Chief Justice Kwasi Aning-Yeboah is urging judges not be pedantic in their interpretation of the Constitution and other laws of the country.
Speaking through a Justice of the Court of Appeal Sir Dennis Adjei, the Chief Justice advised judges to be open minded and not stick to technicalities.
“The celebration of Akoto Memorial Series is to remind the courts not be pedantic in dealing with the Constitution and any application or interpretation of the Constitution which will impede it’s growth must be avoided.”
He spoke at the Re Akoto Memorial Lectures annually held by the Ghana School of Law in the memory of Baffuor Osei Akoto, an Asante linguist who challenged a decision by the then Nkrumah government to use the Preventive Detention Act to detain some Ghanaians.
When the decision was challenged, the Supreme Court ruled in favor of the government, a judgement that has been widely criticized since it was rendered, with the critics arguing that court was overly technical and gave the Kwame Nkrumah government unfettered power to abuse the rights of Ghanaians.
The theme for this year’s commemoration was: “The legacy of Baffour Osei Akoto: A family man, a chief and a statesman.”
On November, 11 1959, Baffour Akoto and seven others were arrested and summarily detained without trial under the Preventive Detention Act( PDA) which had been enacted by the then Nkrumah government.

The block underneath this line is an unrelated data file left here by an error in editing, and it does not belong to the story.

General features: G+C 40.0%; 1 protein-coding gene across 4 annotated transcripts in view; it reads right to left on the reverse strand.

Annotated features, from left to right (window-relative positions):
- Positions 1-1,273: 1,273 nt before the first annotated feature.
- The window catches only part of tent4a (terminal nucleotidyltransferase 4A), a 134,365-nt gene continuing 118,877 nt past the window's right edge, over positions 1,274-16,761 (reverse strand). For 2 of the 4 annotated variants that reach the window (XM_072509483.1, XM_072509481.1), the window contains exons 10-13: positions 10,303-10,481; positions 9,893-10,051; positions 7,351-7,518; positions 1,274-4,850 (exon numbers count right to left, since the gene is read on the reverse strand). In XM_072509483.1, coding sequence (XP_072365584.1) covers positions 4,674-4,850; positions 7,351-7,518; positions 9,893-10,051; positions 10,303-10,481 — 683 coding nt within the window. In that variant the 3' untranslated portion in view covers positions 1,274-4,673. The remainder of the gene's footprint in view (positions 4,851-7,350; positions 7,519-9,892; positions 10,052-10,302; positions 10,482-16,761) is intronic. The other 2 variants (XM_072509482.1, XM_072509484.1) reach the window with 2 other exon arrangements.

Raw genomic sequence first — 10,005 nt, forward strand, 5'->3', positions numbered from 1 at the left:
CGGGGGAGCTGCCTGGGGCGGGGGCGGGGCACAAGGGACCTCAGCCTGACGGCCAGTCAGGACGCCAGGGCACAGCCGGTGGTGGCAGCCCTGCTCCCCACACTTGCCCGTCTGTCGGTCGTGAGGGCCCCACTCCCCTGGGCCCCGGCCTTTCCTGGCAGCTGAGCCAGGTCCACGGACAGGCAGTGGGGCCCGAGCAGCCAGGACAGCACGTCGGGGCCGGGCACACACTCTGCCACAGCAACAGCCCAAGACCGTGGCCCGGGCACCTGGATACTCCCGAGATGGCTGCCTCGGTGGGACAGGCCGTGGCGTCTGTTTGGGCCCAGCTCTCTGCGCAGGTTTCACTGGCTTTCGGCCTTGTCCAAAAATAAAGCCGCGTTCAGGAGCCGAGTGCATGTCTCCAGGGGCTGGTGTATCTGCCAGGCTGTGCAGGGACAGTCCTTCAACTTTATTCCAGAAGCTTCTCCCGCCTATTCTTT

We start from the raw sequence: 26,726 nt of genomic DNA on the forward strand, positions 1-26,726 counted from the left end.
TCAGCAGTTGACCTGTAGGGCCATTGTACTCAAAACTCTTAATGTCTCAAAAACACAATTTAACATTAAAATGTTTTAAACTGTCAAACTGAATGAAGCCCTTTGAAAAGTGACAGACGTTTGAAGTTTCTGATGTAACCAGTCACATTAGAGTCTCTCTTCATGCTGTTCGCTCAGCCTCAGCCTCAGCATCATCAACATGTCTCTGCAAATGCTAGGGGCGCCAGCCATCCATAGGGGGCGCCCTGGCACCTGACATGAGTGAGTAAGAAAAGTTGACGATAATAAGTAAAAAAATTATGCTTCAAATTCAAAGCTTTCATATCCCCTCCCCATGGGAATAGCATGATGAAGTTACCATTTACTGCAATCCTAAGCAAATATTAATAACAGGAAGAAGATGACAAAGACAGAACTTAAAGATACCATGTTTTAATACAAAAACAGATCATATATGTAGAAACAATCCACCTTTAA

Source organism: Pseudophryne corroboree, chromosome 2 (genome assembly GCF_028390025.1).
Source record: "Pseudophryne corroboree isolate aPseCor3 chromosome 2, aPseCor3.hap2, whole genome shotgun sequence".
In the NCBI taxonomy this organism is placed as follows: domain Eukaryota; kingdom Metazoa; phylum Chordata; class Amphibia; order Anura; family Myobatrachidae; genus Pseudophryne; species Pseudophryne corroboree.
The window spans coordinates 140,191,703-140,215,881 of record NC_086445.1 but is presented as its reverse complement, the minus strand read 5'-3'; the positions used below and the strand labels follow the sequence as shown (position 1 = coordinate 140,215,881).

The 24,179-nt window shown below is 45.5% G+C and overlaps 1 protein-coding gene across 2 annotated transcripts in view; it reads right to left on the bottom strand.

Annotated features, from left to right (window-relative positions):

Their lawyer Dr J.B. Danquah, filed an application for habeas corpus at the High Court for the release of the eight persons to enable them to stand trial at the court but the court refused the application on the grounds of lack of jurisdiction.
Not satisfied, Dr Danquah,who later also became a victim of the PDA, proceeded to the Supreme Court, invoking the apex court’s original jurisdiction for interpretation of Article 13(1) of the 1960 Constitution, which, among other things, provided that on assuming office, the President shall make a declaration that he will ensure the safety and security of all persons in Ghana without discrimination.
Chief Justice Justice Arku Korsah reading a unanimous judgment of the court on the application said, “the Preventive Detention Act, 1958, is not contrary to the Constitution and Parliament is competent to pass such an act even in peacetime.”
The ruling has been criticised widely for giving too much power to Kwame Nkrumah to flagrantly abuse the rights of Ghanaians.